Lauren is a senior at Stony Brook University. In the summer of 2014 she is traveling with a group of college students on a 70 day, 4000 mile bike ride from Baltimore to San Diego.
What is your connection to the Cancer Community?
My connection with the cancer community started many years ago when my grandmother, who we call Mina, was diagnosed with a rare and seemingly inoperable chordoma on the back of her neck. However, thanks to experts at Sloan-Kettering Hospital in New York City, they were able to operate, and after extensive radiation, Mina has been chordoma free for a while now. However, during her recovery time, we were shocked and crestfallen when my Papa, her husband, was diagnosed with Stage IV lung cancer. He entered chemotherapy and other treatments right away, and although it was a difficult few years with both of them needing treatment and finding the money to do it, they both were able to improve. During these long and arduous months, however, my other grandfather was diagnosed with colon cancer, and was immediately put into treatment. Shortly after that, a close family friend and neighbor, Claire, was diagnosed with breast cancer. It was emotionally and physically taxing during those long years, but it was just the kick-start I needed to find what I truly love to do – make a difference. I started training and running in the Susan G. Komen Breast Cancer runs; I volunteered at walks; I chose my major for school to be biology, and became pre-med in hopes that one day I could make a difference with my knowledge, and most amazingly, I became the Survivorship – Caregiver chairperson for the American Cancer Society’s Relay for Life. Unfortunately, two years ago, we lost our Papa to lung cancer, and just a few weeks ago, we lost Claire. It is so rewarding to see how my, and the efforts of so many others, make a difference in the fight against cancer, and I am always motivated to work harder because of my family and friends, especially for Mina and my Grandpa, who are currently cancer free.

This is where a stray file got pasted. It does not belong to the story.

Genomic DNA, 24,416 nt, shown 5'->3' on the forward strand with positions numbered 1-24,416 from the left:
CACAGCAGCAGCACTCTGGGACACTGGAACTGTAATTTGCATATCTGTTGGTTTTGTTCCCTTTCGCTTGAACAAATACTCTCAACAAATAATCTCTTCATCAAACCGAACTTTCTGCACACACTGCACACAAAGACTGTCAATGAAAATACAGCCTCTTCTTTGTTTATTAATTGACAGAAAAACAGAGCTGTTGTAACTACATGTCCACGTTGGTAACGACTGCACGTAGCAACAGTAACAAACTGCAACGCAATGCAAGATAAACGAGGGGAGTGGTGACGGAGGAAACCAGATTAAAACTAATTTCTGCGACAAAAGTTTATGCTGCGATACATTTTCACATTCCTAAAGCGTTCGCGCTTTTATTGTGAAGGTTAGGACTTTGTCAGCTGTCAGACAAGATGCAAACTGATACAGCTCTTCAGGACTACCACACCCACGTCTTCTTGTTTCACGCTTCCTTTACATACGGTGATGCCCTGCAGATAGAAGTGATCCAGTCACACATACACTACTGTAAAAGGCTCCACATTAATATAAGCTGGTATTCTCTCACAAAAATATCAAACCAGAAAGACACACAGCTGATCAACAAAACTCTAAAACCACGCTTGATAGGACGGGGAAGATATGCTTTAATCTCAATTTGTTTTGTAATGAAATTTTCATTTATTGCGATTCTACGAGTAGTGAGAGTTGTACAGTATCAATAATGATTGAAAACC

Why are you traveling over 4000 miles this summer with the 4K?
The cancer community is a unique and amazing dynamic group of people who are united under one common ground: cancer. Survivors, caregivers, families, and friends are brought together in a truly beautiful way that is undoubtedly touching to those in and outside of the cancer community. Although the unifying force, cancer, is a terrible and frightening thing, the cancer community united is stronger, fearless and able to face any challenges that lay down the road. Each and every person that I am so lucky and privileged to meet on my road to helping win the fight against cancer is inspiring to me in a distinctive way that encourages me to work harder in every part of my life. Whether that part is volunteer at another fundraiser or walk, to study that little bit harder so that I can be the best that I can be to make a difference in the scientific community, or to simply reach out to that person I have been too shy to reach out to, the people I meet change those parts of me in positive and irreplaceable ways. So, I want to ride in the 4K for those people, for the ones I haven’t yet met, and my own personal stories. If there is any way that I can return the amount of positivity, grace, and amazing influences these people have made on me, I believe that riding in the 4K will be one of the most incredible things I could do. Not only will I will be able to fundraise an outstanding amount of money for a cause that is very near to me, but I believe that the ride itself will give me just a small taste of the journey that some of these amazing individuals have faced. I hope that while I make a difference in the cancer community with my ride in the 4K, the 4K will make a difference on me.